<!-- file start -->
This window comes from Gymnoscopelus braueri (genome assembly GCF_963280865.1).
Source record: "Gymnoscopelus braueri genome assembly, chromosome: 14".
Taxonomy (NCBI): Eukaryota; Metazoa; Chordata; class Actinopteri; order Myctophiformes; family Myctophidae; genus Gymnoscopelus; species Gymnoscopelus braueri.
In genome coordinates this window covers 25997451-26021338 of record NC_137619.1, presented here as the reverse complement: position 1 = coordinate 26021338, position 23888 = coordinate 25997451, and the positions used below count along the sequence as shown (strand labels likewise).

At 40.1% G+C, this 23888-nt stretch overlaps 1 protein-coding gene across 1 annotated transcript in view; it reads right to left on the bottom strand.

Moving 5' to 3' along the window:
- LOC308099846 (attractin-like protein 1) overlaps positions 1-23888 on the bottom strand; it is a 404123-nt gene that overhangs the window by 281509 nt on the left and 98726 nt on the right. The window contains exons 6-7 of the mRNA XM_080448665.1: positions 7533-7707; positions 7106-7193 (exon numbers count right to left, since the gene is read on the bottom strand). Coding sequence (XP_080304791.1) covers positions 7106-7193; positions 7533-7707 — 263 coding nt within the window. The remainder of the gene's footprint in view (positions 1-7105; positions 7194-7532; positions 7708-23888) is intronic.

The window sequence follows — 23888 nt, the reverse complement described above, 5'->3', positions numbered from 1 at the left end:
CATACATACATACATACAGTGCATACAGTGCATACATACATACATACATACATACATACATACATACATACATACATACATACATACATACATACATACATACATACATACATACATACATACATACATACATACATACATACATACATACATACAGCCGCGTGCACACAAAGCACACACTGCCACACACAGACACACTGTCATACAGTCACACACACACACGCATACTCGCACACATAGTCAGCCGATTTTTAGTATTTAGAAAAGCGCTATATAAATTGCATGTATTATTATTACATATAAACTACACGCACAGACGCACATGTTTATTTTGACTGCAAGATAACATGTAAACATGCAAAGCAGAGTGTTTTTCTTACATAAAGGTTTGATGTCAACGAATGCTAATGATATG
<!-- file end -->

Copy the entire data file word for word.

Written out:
This window comes from Gymnoscopelus braueri (genome assembly GCF_963280865.1).
Source record: "Gymnoscopelus braueri genome assembly, chromosome: 14".
Taxonomy (NCBI): Eukaryota; Metazoa; Chordata; class Actinopteri; order Myctophiformes; family Myctophidae; genus Gymnoscopelus; species Gymnoscopelus braueri.
In genome coordinates this window covers 25997451-26021338 of record NC_137619.1, presented here as the reverse complement: position 1 = coordinate 26021338, position 23888 = coordinate 25997451, and the positions used below count along the sequence as shown (strand labels likewise).

At 40.1% G+C, this 23888-nt stretch overlaps 1 protein-coding gene across 1 annotated transcript in view; it reads right to left on the bottom strand.

Moving 5' to 3' along the window:
- LOC308099846 (attractin-like protein 1) overlaps positions 1-23888 on the bottom strand; it is a 404123-nt gene that overhangs the window by 281509 nt on the left and 98726 nt on the right. The window contains exons 6-7 of the mRNA XM_080448665.1: positions 7533-7707; positions 7106-7193 (exon numbers count right to left, since the gene is read on the bottom strand). Coding sequence (XP_080304791.1) covers positions 7106-7193; positions 7533-7707 — 263 coding nt within the window. The remainder of the gene's footprint in view (positions 1-7105; positions 7194-7532; positions 7708-23888) is intronic.

The window sequence follows — 23888 nt, the reverse complement described above, 5'->3', positions numbered from 1 at the left end:
CATACATACATACATACAGTGCATACAGTGCATACATACATACATACATACATACATACATACATACATACATACATACATACATACATACATACATACATACATACATACATACATACATACATACATACATACATACATACATACATACATACAGCCGCGTGCACACAAAGCACACACTGCCACACACAGACACACTGTCATACAGTCACACACACACACGCATACTCGCACACATAGTCAGCCGATTTTTAGTATTTAGAAAAGCGCTATATAAATTGCATGTATTATTATTACATATAAACTACACGCACAGACGCACATGTTTATTTTGACTGCAAGATAACATGTAAACATGCAAAGCAGAGTGTTTTTCTTACATAAAGGTTTGATGTCAACGAATGCTAATGATATG